It is important to build a fence around the brand and its value by installing a collision watch system that will help to detect and fight infringements before they can harm the brand.
— Cornelia Schmitt

FW: How should an organisation go about the process of protecting and, if necessary, enforcing a trademark? What steps should they take to monitor potential infringements across the globe?

Hurtado Rivas: Internally, continuously educating the business on trademarks, designs and copyrights is crucial. Improving knowledge about the content, value and importance of these rights enhances effective collaboration on relevant issues within all levels of the organisation. As a consequence, identifying infringements locally and subsequently resolving them can be streamlined efficiently to the benefit of all stakeholders. Externally, this is supported by establishing an appropriate network of legal counsel and by working with authorities, such as health authorities issuing marketing authorisations and customs that inspect imported and exported goods. By additionally observing the internet, competitors and other stakeholders, operational excellence regarding the handling of trademarks issues can be ensured.

Wilkinson: Organisations can outsource the monitoring of infringements, often using online resources, or they can do it themselves. Budget permitting, it is best practice to appoint an in-house IP officer with responsibility to decide on the action to be taken against infringers. Staff training regarding IP infringement, and an easy-to-use system to allow staff to report infringements to the IP officer, will greatly assist monitoring. If the IP officer is suitably qualified, they may be best placed to send ‘cease and desist’ letters to infringers. However, care needs to be taken regarding ‘groundless threats’ laws and the risk of pre-emptive cancellation proceedings.

Sommers: When considering potential new names, a company should work with trademark counsel to search and clear marks, as well as file applications for any marks selected. As for decisions on protecting and enforcing company trademarks, these should be largely driven by the legal and commercial strength and character of the mark at issue, as well as an assessment of the potential marketplace impact of the third-party trademark or infringement in question. Companies should monitor both the registers of the appropriate trademark offices, as well as their own marketplace. Specifically, companies should subscribe to a ‘watch’ service that monitors the appropriate trademark office registers for potentially conflicting third-party trademark filings.

Schmitt: The first step is always proper clearance. Then, a filing strategy tailored to the specific needs of the company needs to be developed and implemented. This often involves word mark filings but should also include protection for distinctive logos. Once registered, in parallel to suitable marketing efforts for the purpose of making the brand a business success, it is important to build a fence around the brand and its value by installing a collision watch system that will help to detect and fight infringements before they can harm the brand.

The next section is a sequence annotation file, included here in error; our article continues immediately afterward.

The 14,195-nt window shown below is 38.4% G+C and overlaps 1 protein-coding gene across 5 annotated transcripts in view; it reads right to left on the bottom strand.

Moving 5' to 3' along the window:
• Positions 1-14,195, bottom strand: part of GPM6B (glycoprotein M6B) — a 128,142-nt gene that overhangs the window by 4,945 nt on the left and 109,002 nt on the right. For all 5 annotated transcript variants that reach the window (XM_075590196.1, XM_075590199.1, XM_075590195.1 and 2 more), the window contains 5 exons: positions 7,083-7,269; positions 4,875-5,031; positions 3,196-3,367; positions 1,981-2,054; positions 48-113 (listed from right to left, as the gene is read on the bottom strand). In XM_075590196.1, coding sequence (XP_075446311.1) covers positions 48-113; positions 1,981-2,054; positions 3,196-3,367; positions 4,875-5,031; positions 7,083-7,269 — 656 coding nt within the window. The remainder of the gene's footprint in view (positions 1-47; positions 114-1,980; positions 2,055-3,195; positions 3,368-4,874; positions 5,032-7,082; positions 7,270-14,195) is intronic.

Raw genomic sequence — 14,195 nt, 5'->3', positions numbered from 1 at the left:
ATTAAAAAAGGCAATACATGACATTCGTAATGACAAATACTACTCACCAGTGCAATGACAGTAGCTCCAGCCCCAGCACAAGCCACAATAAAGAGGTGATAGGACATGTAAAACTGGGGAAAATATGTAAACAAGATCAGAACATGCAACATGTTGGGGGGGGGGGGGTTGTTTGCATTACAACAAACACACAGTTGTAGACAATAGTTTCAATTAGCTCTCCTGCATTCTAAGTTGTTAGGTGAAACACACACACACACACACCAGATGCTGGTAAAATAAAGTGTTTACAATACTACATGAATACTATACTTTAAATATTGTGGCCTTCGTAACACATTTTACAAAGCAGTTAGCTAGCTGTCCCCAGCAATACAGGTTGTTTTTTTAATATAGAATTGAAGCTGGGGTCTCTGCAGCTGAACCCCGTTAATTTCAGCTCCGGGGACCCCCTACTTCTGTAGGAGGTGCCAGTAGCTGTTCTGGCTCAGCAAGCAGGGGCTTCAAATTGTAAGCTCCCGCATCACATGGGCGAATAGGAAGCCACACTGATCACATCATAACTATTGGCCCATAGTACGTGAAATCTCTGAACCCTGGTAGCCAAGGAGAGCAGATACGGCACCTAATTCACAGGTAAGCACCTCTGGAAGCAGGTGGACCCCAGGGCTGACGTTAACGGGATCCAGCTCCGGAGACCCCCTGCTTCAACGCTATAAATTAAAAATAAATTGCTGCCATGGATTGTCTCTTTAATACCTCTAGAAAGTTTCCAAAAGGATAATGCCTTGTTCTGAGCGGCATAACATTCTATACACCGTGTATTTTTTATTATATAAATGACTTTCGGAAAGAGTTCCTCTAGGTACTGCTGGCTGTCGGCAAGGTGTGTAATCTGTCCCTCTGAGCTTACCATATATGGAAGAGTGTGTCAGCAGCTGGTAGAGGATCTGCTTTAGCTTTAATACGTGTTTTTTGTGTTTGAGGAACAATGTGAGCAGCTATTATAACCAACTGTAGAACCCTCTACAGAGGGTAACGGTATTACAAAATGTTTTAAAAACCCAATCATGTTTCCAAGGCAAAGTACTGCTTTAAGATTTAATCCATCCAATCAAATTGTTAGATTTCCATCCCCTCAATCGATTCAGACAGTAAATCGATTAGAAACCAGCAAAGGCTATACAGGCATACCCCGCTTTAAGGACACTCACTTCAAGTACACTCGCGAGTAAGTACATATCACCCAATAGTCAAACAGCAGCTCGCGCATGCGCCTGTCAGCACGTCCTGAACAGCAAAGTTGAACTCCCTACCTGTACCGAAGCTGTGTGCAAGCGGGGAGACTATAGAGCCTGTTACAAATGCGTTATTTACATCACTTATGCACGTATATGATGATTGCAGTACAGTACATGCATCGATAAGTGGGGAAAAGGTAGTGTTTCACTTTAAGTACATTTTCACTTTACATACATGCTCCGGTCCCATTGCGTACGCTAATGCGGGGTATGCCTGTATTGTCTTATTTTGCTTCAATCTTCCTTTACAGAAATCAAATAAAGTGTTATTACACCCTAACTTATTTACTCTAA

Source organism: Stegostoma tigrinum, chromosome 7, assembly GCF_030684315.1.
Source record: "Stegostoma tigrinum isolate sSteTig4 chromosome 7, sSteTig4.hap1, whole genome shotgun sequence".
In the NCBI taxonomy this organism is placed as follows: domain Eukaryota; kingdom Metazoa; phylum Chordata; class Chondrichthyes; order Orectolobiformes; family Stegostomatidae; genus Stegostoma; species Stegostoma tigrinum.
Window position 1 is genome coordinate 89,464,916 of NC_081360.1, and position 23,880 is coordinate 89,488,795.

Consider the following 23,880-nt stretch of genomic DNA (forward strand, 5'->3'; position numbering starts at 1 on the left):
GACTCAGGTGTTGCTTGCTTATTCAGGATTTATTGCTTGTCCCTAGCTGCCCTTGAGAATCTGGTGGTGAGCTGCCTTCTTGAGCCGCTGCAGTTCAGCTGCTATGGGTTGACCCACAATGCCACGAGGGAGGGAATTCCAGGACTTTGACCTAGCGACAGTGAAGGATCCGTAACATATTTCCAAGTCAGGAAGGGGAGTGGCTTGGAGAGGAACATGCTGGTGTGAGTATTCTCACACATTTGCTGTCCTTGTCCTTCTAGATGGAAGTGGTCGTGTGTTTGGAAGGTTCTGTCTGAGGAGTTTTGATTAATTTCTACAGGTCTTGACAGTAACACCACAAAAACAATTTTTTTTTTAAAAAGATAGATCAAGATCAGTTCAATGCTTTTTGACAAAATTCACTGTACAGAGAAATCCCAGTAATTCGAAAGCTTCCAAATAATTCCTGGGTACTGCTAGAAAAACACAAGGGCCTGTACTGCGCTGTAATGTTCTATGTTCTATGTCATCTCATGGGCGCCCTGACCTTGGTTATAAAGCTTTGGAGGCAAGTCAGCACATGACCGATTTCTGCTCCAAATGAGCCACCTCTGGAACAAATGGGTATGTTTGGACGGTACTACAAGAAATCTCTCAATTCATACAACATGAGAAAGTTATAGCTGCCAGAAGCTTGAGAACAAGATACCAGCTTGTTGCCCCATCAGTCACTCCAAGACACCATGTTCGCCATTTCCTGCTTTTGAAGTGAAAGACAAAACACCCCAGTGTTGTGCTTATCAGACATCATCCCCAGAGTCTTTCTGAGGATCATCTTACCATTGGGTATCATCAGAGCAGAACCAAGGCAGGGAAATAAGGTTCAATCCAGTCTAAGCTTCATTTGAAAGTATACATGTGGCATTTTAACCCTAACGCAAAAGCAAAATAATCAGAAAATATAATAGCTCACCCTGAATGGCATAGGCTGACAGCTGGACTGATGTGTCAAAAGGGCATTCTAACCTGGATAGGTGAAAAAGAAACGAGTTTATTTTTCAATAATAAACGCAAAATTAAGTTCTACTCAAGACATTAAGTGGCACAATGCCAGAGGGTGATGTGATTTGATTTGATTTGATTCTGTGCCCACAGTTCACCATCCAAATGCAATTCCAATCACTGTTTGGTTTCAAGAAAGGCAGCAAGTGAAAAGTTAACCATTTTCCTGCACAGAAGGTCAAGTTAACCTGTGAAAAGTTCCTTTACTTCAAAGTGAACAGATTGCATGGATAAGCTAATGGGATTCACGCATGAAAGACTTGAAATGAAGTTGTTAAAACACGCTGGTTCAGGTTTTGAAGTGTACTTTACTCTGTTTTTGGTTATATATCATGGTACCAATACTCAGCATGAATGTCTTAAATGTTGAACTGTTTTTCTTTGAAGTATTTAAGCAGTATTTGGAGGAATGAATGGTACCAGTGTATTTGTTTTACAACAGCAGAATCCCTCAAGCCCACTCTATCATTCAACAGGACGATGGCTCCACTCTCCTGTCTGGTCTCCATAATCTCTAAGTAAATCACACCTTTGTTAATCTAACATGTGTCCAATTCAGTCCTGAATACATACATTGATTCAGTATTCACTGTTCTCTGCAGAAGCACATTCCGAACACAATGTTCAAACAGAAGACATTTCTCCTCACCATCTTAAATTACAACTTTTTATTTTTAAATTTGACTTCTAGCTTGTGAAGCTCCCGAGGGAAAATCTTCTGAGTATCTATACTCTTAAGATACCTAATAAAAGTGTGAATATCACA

FW: To what extent has there been a rise in trademark disputes in recent years? What are some of the common causes?

Sommers: Opposition and cancellation proceedings before the PTO have steadily increased in recent years, reflecting that, in the right circumstances, these proceedings can be a cost-effective alternative to district court litigation. Further, many companies have taken a more reflective approach toward trademark infringement in recent years. This has led to a more sharpened focus on trademark disputes involving third-party marks or infringements that pose significant legal or commercial harm to the strength and market share of core brands, such as house marks and primary product brands, but also key source-identifying product configuration trademark rights. Conversely, legal actions and policing over secondary or tertiary marks are, not surprisingly, on the decline.

Schmitt: Having understood the importance of creating and maintaining the distinctiveness of a brand, parties have become far more sensitive to defending their trademarks not only against confusingly similar third party applications on the register but also and in particular against corresponding use which may harm the brand in real life. Also, the sheer number of filings in recent years has certainly increased the potential for conflict.

Wilkinson: E-commerce has driven an increase in trademark disputes. Longstanding companies focused on national markets often find themselves in conflict with foreign companies using the same or similar trade names. In the past, both companies may have coexisted without any trouble, but the international nature of online trading increases the scope for confusion and trademark blurring. In Europe, the sheer volume of case law – from national courts, the EU trademark office and the EU General Court and Court of Justice – and the uncertainty resulting from many of the judgments, motivates many companies to take their disputes to court rather than settle, as the outcome of individual cases is often difficult to predict.

Hurtado Rivas: Over the last decade, one key development in healthcare systems worldwide has been an increase in efforts to reduce costs. This has affected pharmaceutical companies, which have increased consolidation and experienced cost pressure. Paired with a better understanding of brand value this has led to an increase in the defence of trademark rights. Furthermore, the internet has also led to an increase in disputes due to the high number of counterfeit products available online and to the infringing use of brands online, which pose a risk for both the business and consumers of pharmaceutical products.

Before choosing to litigate a case, the parties should explore whether commercial solutions can be found that might allow the parties’ marks or names to peacefully coexist in the marketplace.
— Mark Sommers

FW: In your opinion, how important is it for companies launching a new service or product to select a mark with the strongest possible legal status? Are ‘suggestive’ rather than ‘generic’ names the best approach?